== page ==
Lack of accessibility may be pushing Nigerians to self-diagnose mental illness, but it doesn’t have to be the only way

However slow going, the conversation on mental illness continues to shift from the dark place of shame and silence it had occupied for years in Nigeria to a place of seeking to understand, even if we sometimes bungle the conversation in our attempt to bring it to life.

Take this discussion on Twitter about what a user diagnosed as a tendency for the younger demographic of Nigeran’s to self-diagnose depression when, in his words, they take, “built-up stress and a couple of things as depression.” He asks, “Who diagnosed you?

The irony of self-diagnosing a whole demographic for wrongly self-diagnosing their own issues rather than seeking professional opinion when you are yourself not a professional social scientist aside, the concern is valid. The route the conversation took, one that takes delivery of all the blame to the doorstep of the sufferers who for equally valid reasons – of economic exclusion – find it hard to access professional diagnosis is the thorn that prickles.

Besides the endless horror stories emanating from government health facilities that present to be catering to the mental health needs of Nigerians but are on the inside a chamber of torture and degradation, accessing mental healthcare is expensive.

On average, a visit to a private practice costs between (N) 8, 000 – 25, 000 depending on where you are located. With most of the country’s minimum wage still at just over N 18, 000, it is unrealistic to expect that people’s first choice of trying to understand the changes they are noticing in their mental wellbeing to be a visit to a private practice or a government facility. The latter is a visit that has proven ruinous to many in the past because the facilities operate outdated and/or underfunded systems drained of all empathy from years of unchecked abuse.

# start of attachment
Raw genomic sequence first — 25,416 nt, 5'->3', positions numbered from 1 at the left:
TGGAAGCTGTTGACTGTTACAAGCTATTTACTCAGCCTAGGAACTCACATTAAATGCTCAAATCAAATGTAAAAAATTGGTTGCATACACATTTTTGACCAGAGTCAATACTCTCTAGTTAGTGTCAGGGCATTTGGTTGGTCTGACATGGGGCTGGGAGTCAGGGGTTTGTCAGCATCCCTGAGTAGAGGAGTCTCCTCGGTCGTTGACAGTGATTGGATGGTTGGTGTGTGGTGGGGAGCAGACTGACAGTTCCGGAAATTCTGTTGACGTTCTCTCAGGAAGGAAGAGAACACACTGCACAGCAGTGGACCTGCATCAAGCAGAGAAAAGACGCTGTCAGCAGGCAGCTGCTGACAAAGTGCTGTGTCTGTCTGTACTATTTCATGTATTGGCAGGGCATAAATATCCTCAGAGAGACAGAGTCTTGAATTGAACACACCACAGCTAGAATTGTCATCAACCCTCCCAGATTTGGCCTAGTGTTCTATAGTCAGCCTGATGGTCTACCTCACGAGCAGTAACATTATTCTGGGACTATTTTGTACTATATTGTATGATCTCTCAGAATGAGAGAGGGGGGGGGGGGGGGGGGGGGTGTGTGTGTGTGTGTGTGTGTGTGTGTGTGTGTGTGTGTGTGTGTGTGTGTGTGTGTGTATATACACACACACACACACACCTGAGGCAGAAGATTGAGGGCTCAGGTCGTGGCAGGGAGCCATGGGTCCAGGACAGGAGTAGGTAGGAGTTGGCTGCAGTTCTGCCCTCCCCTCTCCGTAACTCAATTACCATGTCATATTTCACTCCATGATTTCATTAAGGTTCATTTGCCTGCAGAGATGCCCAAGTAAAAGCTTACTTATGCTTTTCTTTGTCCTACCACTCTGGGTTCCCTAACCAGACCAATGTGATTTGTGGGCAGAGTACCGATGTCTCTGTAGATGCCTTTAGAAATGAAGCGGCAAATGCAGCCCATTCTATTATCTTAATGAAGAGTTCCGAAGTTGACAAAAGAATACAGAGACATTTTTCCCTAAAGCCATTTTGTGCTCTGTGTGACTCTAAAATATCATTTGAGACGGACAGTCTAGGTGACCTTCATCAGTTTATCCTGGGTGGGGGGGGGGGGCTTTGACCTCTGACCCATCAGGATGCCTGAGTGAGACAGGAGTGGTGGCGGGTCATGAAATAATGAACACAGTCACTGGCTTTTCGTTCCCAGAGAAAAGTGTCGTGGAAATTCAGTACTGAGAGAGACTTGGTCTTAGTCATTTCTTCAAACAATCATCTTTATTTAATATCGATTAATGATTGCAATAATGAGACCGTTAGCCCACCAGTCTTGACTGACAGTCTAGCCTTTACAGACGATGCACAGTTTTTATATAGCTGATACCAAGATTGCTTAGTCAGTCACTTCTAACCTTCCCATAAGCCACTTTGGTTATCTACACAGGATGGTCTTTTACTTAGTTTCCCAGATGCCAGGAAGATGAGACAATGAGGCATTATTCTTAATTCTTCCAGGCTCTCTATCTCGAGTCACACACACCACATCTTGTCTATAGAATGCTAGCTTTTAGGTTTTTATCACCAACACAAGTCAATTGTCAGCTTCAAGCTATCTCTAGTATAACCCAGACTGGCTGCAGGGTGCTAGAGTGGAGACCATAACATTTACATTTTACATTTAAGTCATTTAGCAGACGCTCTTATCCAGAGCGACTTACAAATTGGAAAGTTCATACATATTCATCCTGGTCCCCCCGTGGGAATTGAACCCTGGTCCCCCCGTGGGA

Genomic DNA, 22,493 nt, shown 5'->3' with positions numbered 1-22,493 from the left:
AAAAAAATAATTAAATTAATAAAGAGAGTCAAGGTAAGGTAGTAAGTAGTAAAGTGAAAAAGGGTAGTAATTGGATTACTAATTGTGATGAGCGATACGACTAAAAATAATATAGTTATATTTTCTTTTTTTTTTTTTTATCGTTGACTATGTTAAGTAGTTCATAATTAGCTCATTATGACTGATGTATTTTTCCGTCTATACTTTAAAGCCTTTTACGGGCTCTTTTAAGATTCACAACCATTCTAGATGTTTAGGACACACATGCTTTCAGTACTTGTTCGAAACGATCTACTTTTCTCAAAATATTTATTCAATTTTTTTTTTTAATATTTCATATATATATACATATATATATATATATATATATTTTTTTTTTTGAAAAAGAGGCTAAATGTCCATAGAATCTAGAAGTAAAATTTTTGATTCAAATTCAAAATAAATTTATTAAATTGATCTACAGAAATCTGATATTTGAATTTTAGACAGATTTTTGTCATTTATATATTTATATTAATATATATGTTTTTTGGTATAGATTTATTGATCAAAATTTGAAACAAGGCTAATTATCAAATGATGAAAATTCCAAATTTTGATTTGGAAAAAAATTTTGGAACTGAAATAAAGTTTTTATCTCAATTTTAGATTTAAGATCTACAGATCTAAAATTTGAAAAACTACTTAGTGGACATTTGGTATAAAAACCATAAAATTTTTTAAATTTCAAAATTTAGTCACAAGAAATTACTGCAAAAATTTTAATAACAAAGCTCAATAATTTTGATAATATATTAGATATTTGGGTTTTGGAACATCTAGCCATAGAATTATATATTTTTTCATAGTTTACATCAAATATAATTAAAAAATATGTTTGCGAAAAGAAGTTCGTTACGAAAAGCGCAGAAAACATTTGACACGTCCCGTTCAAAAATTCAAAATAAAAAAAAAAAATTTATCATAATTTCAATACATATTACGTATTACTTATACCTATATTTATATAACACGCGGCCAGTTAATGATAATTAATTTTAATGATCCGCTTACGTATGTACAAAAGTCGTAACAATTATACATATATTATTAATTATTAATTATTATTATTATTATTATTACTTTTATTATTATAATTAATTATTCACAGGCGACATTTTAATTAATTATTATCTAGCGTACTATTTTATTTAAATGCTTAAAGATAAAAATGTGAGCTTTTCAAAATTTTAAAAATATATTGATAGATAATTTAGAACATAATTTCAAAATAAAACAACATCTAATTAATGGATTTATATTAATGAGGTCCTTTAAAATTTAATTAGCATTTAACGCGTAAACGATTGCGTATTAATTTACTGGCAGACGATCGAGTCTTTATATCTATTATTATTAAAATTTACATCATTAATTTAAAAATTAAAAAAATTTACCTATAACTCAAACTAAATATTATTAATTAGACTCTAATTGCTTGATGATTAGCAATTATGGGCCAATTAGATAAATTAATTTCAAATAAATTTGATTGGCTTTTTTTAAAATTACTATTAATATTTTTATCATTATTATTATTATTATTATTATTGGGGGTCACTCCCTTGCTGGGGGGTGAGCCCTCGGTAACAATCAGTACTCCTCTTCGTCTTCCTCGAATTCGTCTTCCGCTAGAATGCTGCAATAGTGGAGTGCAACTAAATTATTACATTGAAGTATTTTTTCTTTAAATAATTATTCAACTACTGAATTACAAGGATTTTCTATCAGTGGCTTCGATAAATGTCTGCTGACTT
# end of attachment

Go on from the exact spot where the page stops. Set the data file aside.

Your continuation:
That being said,  with the world’s tally of existent diseases standing at no less than 10,000 diseases and the symptoms of one condition often overlapping the symptoms of dozens of other conditions, self-diagnosis remains dangerous for two reasons.

There is always the risk of misdiagnosis – which admittedly can occur and does in rare cases even with professionals – which reduces greatly if a professional is in charge.  Someone might, for instance, think they have an anxiety disorder of some sort, but a closer professional examination might uncover an underlying serious medical problem such as a heart arrhythmia. Besides, there are over 200 recognised forms of mental illness, ranging from depression to anxiety disorders and schizophrenia to PTSD.

Then there is the risk of wrong treatment.

The slipperiness of the slope of self-diagnosis is rooted in our human capacity for audacious hope. We want to believe that if we hope deeply enough, somehow, we will be right and successfully self-diagnose and self-medicate our problems away. People who self-diagnose are more likely to self-medicate and to abuse drugs – which is a whole other mental health complication.

What’s the way forward

While the healthcare system in Nigeria awaits the necessary overhaul it’s been due for for decades and as private practices continue to emerger to fill the gap we have a responsibility to closely monitor the existing system and push for its restructuring as best as we can.

In response to increased awareness about mental illness, private practices are also creating products to cater to the less privileged. Safe space gatherings in art galleries where people can gather around a practicing therapist and pick up some coping tools that will help them at least manage their conditions. Group therapy and not-for-profit helplines that offer free virtual diagnosis and therapy. The options are there, even if they still fall behind the massive need.

The work isn’t in chastising people for turning to what’s most within their reach. It is continuing to push for mental health services to be available to all regardless of financial means. From government facilities that work for everyone to more inclusive products from private practices that will maintain healthy competition in the industry while catering to its growing customers.

Responding to a question  in a Twitter Chat session with BellaNaija that asked, “Who should get therapy?” practicing psychotherapist Amanda Iheme said simply, “Everybody.”

The goal should be to make it accessible for that ‘everybody.’

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